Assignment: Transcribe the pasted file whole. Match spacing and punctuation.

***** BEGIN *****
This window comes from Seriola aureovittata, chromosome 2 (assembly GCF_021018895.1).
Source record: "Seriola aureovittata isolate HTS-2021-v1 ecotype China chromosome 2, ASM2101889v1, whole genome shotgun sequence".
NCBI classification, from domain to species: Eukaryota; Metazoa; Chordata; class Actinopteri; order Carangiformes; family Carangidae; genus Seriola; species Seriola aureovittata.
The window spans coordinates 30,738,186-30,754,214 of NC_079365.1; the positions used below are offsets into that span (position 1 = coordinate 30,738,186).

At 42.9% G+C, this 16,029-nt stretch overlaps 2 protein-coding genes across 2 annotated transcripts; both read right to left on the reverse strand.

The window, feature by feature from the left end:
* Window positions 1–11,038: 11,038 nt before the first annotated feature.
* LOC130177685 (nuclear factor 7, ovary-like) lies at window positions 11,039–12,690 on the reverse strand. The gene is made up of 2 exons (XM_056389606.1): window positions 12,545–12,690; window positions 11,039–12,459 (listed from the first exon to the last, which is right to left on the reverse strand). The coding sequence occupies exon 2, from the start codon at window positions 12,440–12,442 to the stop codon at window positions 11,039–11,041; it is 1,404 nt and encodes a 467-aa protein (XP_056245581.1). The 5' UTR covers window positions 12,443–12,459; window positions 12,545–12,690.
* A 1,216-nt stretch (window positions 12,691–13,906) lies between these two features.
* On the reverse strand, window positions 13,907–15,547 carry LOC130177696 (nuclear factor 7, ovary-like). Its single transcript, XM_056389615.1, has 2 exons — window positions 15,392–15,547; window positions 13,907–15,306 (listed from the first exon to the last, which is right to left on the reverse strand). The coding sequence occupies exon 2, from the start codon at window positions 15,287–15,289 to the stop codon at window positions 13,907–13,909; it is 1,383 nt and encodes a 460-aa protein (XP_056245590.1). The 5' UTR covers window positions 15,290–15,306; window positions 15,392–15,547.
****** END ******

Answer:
This window comes from Seriola aureovittata, chromosome 2 (assembly GCF_021018895.1).
Source record: "Seriola aureovittata isolate HTS-2021-v1 ecotype China chromosome 2, ASM2101889v1, whole genome shotgun sequence".
NCBI classification, from domain to species: Eukaryota; Metazoa; Chordata; class Actinopteri; order Carangiformes; family Carangidae; genus Seriola; species Seriola aureovittata.
The window spans coordinates 30,738,186-30,754,214 of NC_079365.1; the positions used below are offsets into that span (position 1 = coordinate 30,738,186).

At 42.9% G+C, this 16,029-nt stretch overlaps 2 protein-coding genes across 2 annotated transcripts; both read right to left on the reverse strand.

The window, feature by feature from the left end:
* Window positions 1–11,038: 11,038 nt before the first annotated feature.
* LOC130177685 (nuclear factor 7, ovary-like) lies at window positions 11,039–12,690 on the reverse strand. The gene is made up of 2 exons (XM_056389606.1): window positions 12,545–12,690; window positions 11,039–12,459 (listed from the first exon to the last, which is right to left on the reverse strand). The coding sequence occupies exon 2, from the start codon at window positions 12,440–12,442 to the stop codon at window positions 11,039–11,041; it is 1,404 nt and encodes a 467-aa protein (XP_056245581.1). The 5' UTR covers window positions 12,443–12,459; window positions 12,545–12,690.
* A 1,216-nt stretch (window positions 12,691–13,906) lies between these two features.
* On the reverse strand, window positions 13,907–15,547 carry LOC130177696 (nuclear factor 7, ovary-like). Its single transcript, XM_056389615.1, has 2 exons — window positions 15,392–15,547; window positions 13,907–15,306 (listed from the first exon to the last, which is right to left on the reverse strand). The coding sequence occupies exon 2, from the start codon at window positions 15,287–15,289 to the stop codon at window positions 13,907–13,909; it is 1,383 nt and encodes a 460-aa protein (XP_056245590.1). The 5' UTR covers window positions 15,290–15,306; window positions 15,392–15,547.